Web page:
The story of whaling and finding one's fortune aboard ships is such a particular facet of New England's foundations, that it is almost impossible to walk a cemetery without finding the grave marker of a "Capt.," or a young son lost at sea.
I found the North Falmouth Cemetery tucked behind the Congregational church - a beautiful example of the simplicity in architectural design of early New England churches.
|Arched windows of N. Falmouth Congregational|
After driving up and down the rural, winding main road of N. Falmouth, I pulled off into the church parking lot to admire this exquisite church, and spotted the cemetery behind the church purely by accident - it is so hidden from view.
Walking the orderly rows of gravestones in this well-kept burial ground gives one a true sense of what "rest in peace" is meant to convey: it is a serene, sunlit sanctuary.
Here, the "Nye" family abounds. Nye, Tobey, Ellis, Davis are common names, but here the Nyes seem dominant.
And, evidence of a sea-going community abounds, as well. Though it is not unusual to find a "lost at sea" or "Capt. ..." it IS a little unusual to find an entire descriptive passage etched in stone, about the exact nature of death and location.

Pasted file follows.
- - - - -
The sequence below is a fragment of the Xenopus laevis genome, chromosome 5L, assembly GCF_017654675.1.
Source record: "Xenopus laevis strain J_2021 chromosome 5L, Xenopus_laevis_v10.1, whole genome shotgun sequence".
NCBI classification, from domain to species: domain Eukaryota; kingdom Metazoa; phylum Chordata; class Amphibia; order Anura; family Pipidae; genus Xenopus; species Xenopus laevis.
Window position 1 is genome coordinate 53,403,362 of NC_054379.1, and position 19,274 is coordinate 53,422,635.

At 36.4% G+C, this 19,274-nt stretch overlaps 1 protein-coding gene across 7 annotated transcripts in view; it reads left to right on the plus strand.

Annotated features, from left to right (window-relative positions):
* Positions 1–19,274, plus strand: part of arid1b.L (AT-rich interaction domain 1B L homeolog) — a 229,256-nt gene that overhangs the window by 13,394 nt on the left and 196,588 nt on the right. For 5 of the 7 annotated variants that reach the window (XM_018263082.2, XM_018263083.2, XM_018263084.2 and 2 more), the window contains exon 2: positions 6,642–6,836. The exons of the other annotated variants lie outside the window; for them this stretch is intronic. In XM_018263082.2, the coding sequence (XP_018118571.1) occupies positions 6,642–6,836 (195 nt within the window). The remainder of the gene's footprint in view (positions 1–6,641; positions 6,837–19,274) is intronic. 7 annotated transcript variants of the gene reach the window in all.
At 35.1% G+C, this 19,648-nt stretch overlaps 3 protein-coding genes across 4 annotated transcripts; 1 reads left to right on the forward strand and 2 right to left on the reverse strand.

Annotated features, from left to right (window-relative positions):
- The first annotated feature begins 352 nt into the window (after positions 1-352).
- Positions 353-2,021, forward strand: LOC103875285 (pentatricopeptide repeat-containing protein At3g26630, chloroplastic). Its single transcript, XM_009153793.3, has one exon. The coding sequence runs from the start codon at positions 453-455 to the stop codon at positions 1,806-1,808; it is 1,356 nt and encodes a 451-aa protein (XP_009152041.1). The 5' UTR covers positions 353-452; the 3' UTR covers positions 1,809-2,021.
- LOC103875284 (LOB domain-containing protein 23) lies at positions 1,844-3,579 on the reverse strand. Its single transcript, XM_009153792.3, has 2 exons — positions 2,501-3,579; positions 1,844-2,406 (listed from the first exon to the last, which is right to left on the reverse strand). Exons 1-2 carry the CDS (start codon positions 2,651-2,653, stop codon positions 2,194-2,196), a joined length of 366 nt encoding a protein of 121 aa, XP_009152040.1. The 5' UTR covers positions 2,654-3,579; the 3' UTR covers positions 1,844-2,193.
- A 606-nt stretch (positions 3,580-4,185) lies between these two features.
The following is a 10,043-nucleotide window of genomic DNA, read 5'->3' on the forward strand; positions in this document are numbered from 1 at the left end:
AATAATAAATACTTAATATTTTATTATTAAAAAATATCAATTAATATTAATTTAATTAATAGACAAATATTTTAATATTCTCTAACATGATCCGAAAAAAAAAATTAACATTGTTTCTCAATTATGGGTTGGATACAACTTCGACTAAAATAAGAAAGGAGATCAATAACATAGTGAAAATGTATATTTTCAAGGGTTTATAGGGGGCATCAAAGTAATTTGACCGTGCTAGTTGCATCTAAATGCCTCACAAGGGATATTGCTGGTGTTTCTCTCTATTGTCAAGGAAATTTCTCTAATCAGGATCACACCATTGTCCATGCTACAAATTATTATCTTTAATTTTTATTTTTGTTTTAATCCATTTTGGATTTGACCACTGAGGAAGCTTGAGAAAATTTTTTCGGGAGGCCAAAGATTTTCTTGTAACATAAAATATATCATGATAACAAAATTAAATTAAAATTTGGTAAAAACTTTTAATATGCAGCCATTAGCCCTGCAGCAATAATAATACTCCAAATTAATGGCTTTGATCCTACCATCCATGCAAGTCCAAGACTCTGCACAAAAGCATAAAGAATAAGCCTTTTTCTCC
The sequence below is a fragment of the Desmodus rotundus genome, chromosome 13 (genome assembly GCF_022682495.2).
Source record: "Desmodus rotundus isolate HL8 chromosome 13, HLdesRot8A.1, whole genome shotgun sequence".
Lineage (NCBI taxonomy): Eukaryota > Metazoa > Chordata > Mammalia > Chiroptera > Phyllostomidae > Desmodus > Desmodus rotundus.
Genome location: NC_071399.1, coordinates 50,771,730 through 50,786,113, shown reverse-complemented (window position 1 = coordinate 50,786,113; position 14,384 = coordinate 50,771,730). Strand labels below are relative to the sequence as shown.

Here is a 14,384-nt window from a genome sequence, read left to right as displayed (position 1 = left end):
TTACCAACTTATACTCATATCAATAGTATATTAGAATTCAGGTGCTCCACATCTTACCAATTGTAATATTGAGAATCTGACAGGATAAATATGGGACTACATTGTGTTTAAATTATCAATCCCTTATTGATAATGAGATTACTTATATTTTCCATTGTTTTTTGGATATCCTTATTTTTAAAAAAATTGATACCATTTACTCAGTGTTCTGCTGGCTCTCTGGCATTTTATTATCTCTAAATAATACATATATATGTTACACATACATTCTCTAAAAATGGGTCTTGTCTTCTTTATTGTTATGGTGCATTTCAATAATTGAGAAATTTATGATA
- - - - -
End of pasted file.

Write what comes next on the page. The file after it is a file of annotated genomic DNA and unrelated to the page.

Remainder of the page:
I only browsed for a short 15 minutes or so, but here are just two examples found in this small cemetery. I look forward to going back and spending more time exploring. Click on the images for a closer look.
Harlan Page Nye: I did do a little brief research on Ancestry.com about the Nyes when I got home. The Nye parents lost 5 children between 1851 and 1860. Three of the children succumbed to consumption over a span of two years, according to death records of Falmouth. And young Harlan died on a whaling trip, in Bristol Bay, Alaska. No further research needed - his story is written in stone.
|Harlan Page Nye - "taken down" by a whale|
And Lemuel T. Tobey, who was born in Falmouth and died in a valiant attempt to save a vessel at sea - also recorded for eternity on his grave marker. A fitting tribute to his bravery.
|Employed by the New York & Wilmington Steamship Line|